BTW when you mention $237 for the A/S 3 it's probably for the V-rated, I prefer the Y-rated (XL) at $269, especially if I go for the hybrid. I suppose they'll be closer to the run-flats that the car is tuned for at the factory.
 

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Discussion Starter · #5 ·
I agree the Michelin Pilot Sport ZPs look good, but they're impossible to find in a 245/40R19 size.
BTW when you mention $237 for the A/S 3 it's probably for the V-rated, I prefer the Y-rated (XL) at $269, especially if I go for the hybrid. I suppose they'll be closer to the run-flats that the car is tuned for at the factory.
Either way, it will be a good deal if they'll give me at least 100 for the Dunlops and if I don't do this now, it sounds like I'll just have to do it in a year anyway and then I get nothing.
 

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Discussion Starter · #6 ·
Does anyone know yet whether Infiniti will specifically require lease returns to come back with run flats?
 

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Discussion Starter · #13 ·
the lease contract requires you to return the car with everything exactly the way you bought it......has to be same tire and same exact brand
I've never returned a lease with the same brand and no one has ever said anything
 

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Discussion Starter · #17 ·
I just checked my new lease paperwork and the exact language says "comparable type and size"
I suppose they could say comparable type has to be a run flat, but it's not specific enough if you really argued and I don't think they will notice or care if you return it with high quality non run flats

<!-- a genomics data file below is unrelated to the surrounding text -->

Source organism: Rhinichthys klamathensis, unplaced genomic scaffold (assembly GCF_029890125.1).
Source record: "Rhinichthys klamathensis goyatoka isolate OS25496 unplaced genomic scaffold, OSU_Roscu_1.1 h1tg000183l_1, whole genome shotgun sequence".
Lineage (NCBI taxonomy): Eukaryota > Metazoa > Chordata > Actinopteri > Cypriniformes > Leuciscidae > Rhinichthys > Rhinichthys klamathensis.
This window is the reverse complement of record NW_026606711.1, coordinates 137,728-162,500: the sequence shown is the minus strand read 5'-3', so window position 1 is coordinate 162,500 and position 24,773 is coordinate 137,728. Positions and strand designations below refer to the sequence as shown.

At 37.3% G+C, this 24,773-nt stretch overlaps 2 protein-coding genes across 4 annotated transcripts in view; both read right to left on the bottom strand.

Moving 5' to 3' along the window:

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what kind of a guarantee is the manufacturer going to give me against vibration

Great article and I can confirm the RFT OE on BMW were garbage. Next door neighbor had them on his 2011 550 M sport and had the bubbling sidewall issue eventually on all 4 tires. Of Course you couldn't purchase them but thru BMW and they racked him over the coals.

Like many on this forum, when the initial news of RFT on the Q50 made news here I was disappointed. After reading the article this gives me hope.

Yes I can personally comment on how GOOD the Michelin Pilot super sports are since I am running them on all 4 corners now... amazing, handling, performing tire........ever :D

But changing the tires is an experiment, they have not been tested on the Q50 under a variety of siutations. I'm spending $50k and I want a finished product that has been tested to work well as delivered.

Pat Goss had a segment that, if I'm understanding it, says you can buy a tire with the right specs but it will not work well at all on your car:
Tires & Ride Quality | MotorWeek

So, on this particular car, anything above 50 miles per hour, the steering wheel shook like crazy; there was no way to fix it. The only fix was to buy another tire. So, if your car has low profile tires, before you buy replacements, you have to ask the question, what kind of a guarantee is the manufacturer going to give me against harshness in drive or vibration in ride. You want to make sure that the tires that you buy are guaranteed to ride smoothly.
I guess with the steer-by-wire the steering wheel is not goning to shake like crazy.... but will that register as a problem and close the clutch?
 

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Based on what?
Based on I work at a dealership where people return leases all the time.

It is written that lease customers have to return car with tires of the same specs. I.e. sport pkg m's had to come back with w,y,z speed rated 20's.

BMW and others with rft require it, so I see no reason it would be different for Infiniti. It is possible you'd get a lazy inspector that doesn't notice, but do you want to bet on that? I wouldn't.